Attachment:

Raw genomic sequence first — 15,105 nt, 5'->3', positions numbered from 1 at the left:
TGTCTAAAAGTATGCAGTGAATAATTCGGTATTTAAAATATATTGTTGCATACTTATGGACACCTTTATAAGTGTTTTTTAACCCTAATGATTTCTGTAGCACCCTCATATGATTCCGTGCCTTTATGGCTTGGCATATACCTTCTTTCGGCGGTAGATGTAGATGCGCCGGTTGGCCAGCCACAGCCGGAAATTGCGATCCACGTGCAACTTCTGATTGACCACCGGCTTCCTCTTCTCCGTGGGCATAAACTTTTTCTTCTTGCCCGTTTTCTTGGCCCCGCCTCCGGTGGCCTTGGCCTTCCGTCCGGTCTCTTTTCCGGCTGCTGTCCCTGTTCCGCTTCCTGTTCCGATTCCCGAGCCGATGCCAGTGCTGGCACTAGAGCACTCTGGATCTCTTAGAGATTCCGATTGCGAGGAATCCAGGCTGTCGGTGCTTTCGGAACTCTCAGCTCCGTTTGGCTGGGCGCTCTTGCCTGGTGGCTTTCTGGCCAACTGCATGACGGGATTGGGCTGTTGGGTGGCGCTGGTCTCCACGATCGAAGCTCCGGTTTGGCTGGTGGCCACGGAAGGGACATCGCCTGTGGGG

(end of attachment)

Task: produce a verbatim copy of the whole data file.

Raw genomic sequence first — 15,105 nt, 5'->3', positions numbered from 1 at the left:
TGTCTAAAAGTATGCAGTGAATAATTCGGTATTTAAAATATATTGTTGCATACTTATGGACACCTTTATAAGTGTTTTTTAACCCTAATGATTTCTGTAGCACCCTCATATGATTCCGTGCCTTTATGGCTTGGCATATACCTTCTTTCGGCGGTAGATGTAGATGCGCCGGTTGGCCAGCCACAGCCGGAAATTGCGATCCACGTGCAACTTCTGATTGACCACCGGCTTCCTCTTCTCCGTGGGCATAAACTTTTTCTTCTTGCCCGTTTTCTTGGCCCCGCCTCCGGTGGCCTTGGCCTTCCGTCCGGTCTCTTTTCCGGCTGCTGTCCCTGTTCCGCTTCCTGTTCCGATTCCCGAGCCGATGCCAGTGCTGGCACTAGAGCACTCTGGATCTCTTAGAGATTCCGATTGCGAGGAATCCAGGCTGTCGGTGCTTTCGGAACTCTCAGCTCCGTTTGGCTGGGCGCTCTTGCCTGGTGGCTTTCTGGCCAACTGCATGACGGGATTGGGCTGTTGGGTGGCGCTGGTCTCCACGATCGAAGCTCCGGTTTGGCTGGTGGCCACGGAAGGGACATCGCCTGTGGGG